I am curious about the Hölder exponent obtained by the De Giorgi-Nash-Moser theory, as a function of the ellipticity. More precisely: suppose $u$ satisfies weakly $$ D_i(a^{ij}D_ju)=f $$ on the $d$-dimensional ball of radius $R$, with $0$ Dirichlet boundary conditions, with the matrix $(a^{ij})_{i,j=1..d}$ bounded from below and above by $\lambda I$ and $\Lambda I$, respectively, $\lambda>0$. For the right-hand side, let's just take $f\in L_\infty$. Then we know that $u\in C^{\alpha}(B_R)$, with some $\alpha=\alpha(d, \Lambda/\lambda)$, my question is whether something about the dependence on $\Lambda/\lambda$ is known. The analogous question for interior regularity (which might be easier) could also be of interest. Thanks!

## 1 Answer

(By scaling we can take $\lambda=1$ for simplicity. I will also take $f=0$, and discuss just the interior estimates.)

The precise exponent is known in two dimensions (see Piccinini & Spagnolo 1972). It is $\Lambda^{-1/2}$. You can find the "worst" coefficient field in the obvious way: the diffusion matrix $a(x)$ has eigenvalue $\Lambda$ in the $x$ direction, and eigenvalue $\lambda=1$ in directions orthogonal to $x$. You can prove this is the worst as Piccinini and Spagnolo do, with a beautiful monotonicity formula type computation.

In higher dimensions, the precise exponent is not known. It is however conjectured based on the same radial example, extended in the obvious way in $d>2$. The exact exponent should be (according to my personal notes, hopefully I have not made a mistake) \begin{equation*} \alpha(d,\Lambda) = \frac12 \left( -(d-2) + \sqrt{(d-2)^2 + \frac{4(d-1)}{\Lambda} } \right) . \end{equation*} Okay, forget about the exact formula, the point is that this scales like $c(d) \Lambda^{-1}$ for $\Lambda \gg1$ in all dimensions $d>2$.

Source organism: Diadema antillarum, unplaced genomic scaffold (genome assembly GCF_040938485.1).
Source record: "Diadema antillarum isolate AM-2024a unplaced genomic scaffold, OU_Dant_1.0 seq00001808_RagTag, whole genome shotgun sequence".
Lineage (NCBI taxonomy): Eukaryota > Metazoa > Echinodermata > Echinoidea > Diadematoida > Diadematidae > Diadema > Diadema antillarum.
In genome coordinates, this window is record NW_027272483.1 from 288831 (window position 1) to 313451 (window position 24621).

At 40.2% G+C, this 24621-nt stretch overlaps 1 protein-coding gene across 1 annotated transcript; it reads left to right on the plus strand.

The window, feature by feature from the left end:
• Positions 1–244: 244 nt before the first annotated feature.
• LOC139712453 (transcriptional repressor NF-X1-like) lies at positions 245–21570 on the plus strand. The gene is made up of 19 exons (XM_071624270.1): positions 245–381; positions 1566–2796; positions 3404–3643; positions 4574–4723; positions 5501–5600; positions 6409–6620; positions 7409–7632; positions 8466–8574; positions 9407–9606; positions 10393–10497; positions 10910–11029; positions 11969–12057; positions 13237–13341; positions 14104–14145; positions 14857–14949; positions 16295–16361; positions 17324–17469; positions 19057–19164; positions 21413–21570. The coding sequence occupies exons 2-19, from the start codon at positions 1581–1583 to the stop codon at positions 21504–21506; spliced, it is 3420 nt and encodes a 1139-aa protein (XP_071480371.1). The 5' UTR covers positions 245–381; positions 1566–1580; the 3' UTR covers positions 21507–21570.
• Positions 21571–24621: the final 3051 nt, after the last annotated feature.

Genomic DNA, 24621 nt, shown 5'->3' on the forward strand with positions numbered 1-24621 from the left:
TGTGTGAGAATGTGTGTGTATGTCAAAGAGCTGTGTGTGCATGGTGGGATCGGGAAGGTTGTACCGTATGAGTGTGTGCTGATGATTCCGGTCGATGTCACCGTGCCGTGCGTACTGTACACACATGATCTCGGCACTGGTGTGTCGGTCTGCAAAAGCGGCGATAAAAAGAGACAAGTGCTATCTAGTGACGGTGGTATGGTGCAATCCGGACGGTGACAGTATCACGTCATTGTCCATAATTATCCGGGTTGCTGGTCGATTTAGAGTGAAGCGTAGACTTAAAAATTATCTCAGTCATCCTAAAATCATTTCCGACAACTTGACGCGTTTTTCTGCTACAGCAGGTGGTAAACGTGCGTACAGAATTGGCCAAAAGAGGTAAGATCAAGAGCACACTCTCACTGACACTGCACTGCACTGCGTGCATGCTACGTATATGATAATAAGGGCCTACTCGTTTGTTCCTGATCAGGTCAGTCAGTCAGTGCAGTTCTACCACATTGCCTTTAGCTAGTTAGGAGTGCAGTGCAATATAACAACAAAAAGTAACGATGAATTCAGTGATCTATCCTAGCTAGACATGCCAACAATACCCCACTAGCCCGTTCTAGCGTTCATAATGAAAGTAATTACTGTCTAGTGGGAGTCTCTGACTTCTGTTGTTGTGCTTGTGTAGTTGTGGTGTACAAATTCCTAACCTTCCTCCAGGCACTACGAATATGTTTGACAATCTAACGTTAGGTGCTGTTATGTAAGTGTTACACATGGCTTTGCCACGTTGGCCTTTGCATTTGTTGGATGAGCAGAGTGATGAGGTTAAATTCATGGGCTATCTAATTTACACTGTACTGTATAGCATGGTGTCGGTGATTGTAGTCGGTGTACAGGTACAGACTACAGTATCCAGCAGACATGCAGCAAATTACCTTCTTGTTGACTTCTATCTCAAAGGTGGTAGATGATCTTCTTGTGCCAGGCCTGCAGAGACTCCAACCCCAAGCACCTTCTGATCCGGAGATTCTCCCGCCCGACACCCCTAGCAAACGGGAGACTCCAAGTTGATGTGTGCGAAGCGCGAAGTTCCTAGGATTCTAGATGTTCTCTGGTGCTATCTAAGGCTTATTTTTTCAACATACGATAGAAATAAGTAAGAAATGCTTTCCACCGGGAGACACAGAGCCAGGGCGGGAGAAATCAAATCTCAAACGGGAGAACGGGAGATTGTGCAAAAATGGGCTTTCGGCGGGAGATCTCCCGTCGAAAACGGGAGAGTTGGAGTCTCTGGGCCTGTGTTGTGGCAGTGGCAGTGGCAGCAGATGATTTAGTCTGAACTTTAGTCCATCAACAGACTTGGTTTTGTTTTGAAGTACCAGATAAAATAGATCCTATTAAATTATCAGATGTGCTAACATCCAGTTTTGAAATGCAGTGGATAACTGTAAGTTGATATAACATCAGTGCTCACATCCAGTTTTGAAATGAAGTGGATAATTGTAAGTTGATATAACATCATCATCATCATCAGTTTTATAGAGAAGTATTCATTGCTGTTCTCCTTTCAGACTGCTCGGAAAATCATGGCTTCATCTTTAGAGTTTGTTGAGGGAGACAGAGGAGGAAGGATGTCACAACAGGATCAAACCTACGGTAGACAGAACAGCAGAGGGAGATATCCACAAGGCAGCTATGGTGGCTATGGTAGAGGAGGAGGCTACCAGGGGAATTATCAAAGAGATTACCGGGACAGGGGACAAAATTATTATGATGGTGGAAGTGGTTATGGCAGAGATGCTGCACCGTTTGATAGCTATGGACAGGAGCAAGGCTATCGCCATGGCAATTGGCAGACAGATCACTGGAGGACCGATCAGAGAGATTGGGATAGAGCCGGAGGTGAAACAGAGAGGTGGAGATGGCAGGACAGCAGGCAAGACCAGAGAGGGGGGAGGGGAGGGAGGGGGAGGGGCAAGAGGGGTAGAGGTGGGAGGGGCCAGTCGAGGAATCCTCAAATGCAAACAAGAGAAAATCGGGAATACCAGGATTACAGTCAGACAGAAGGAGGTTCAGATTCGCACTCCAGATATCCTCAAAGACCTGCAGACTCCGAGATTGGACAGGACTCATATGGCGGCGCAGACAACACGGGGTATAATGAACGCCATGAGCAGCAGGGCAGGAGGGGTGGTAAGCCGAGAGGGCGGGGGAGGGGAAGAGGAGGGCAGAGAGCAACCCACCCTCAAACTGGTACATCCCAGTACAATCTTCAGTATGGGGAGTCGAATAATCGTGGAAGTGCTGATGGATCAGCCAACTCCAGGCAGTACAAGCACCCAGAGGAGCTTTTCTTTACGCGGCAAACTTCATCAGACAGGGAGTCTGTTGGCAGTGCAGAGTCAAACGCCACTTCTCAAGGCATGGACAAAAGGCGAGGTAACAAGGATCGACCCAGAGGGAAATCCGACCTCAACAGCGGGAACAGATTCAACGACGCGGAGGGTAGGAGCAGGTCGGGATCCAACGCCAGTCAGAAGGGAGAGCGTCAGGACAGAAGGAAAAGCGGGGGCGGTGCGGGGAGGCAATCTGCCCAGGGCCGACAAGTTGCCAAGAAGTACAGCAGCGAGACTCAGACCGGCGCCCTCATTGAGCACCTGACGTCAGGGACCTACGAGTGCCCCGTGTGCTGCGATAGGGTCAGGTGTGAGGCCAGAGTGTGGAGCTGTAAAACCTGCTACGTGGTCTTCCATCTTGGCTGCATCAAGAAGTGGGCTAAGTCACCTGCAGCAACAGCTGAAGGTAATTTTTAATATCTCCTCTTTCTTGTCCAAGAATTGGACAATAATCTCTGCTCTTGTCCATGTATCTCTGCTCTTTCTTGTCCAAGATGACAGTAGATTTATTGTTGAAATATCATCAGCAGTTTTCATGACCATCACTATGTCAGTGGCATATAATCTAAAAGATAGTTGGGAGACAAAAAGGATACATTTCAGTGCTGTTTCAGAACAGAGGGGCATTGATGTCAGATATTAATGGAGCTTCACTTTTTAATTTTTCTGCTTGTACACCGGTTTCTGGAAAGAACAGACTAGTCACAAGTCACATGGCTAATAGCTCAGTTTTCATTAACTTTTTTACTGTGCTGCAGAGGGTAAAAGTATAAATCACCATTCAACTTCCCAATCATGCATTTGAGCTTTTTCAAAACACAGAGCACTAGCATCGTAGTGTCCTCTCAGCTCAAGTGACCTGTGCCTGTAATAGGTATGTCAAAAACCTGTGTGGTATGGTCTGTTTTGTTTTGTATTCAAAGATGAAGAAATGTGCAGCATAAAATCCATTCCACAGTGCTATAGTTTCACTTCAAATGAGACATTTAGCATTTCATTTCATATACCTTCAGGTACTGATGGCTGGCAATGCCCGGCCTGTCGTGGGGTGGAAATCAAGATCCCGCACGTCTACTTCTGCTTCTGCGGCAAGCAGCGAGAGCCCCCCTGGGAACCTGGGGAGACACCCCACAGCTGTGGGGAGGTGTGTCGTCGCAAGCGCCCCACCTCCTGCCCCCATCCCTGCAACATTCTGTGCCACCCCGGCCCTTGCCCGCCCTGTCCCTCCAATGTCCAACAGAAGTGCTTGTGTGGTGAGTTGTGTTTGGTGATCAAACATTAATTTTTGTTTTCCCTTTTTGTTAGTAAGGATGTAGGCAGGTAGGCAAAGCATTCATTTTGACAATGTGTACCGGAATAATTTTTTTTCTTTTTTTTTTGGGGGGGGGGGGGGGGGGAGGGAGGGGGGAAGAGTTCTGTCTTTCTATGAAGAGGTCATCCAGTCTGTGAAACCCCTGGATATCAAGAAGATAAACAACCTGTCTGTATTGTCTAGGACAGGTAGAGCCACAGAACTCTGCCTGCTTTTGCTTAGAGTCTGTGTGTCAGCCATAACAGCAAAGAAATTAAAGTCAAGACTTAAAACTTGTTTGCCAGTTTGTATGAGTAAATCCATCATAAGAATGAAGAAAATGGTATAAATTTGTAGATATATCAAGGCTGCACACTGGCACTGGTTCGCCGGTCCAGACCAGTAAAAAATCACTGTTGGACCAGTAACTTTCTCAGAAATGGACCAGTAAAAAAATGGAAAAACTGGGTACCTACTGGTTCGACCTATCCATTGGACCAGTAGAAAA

Ok, what is the best exponent that can be proved? The best exponent which has been proved is this: \begin{equation*} \alpha(d,\Lambda) = \exp \left( - C \Lambda^{1/2} \right). \end{equation*} This is the best exponent one could ever hope to have based on current methods! Indeed, all known methods of proof use a decay of oscillation iteration to get the $C^{\alpha}$ estimate (except in $d=2$, more on that below). The best decay of oscillation estimate is related to the best constant in the Harnack inequality, and this is known to be $\exp( C \Lambda^{1/2})$. There are very easy examples you can make to confirm you can do no better. The Harnack inequality with this constant was proved in an amazing paper by Giusti and Bombieri (Inventiones, also 1972).

So, to summarize: in $d>2$, we cannot prove the estimate with the conjectured optimal exponent because we do not possess a proof powerful enough to do so. All known proofs cannot get there. The bound we have is hopeless pathetic next to what we think is true, so the situation is bad, very bad! Anything better than the Giusti-Bombieri exponent would be, in my opinion, a major breakthrough.

But then what is going on in $d=2$? There is a proof of the conjectured bound, so do we have a better proof? Why yes-- indeed we do. In $d=2$, the De Giorgi-Nash $C^{\alpha}$ estimate has an easy proof. It follows from the hole-filling argument, which is just the Caccioppoli inequality (i.e., the usual $L^2$ energy estimate), plus the Sobolev inequality. This is basically because the Sobolev inequality says that in $d=2$ the space $H^1$ almost embeds into $L^\infty$. Since you can actually do a tiny bit better than $H^1$ by hole filling, you can get $C^\alpha$ without any ideas of De Giorgi. The simple hole filling computation already gives an exponent that scales like $\Lambda^{-1/2}$. What the Piccinini & Spagnolo paper does is optimize this computation, replacing an iteration in dyadic balls by a more careful monotonicity computation.

So $d=2$ should be expected to be much easier, and in hindsight it is maybe not so surprising that we can get the optimal exponent in this case.

nondivergenceform. You cannot go from one to the other. So the only proofs are by De Giorgi or variants like in the proofs of Nash or Moser. (Sorry to be a nitpicker, but this is a very common misconception and so I wanted to point it out.) $\endgroup$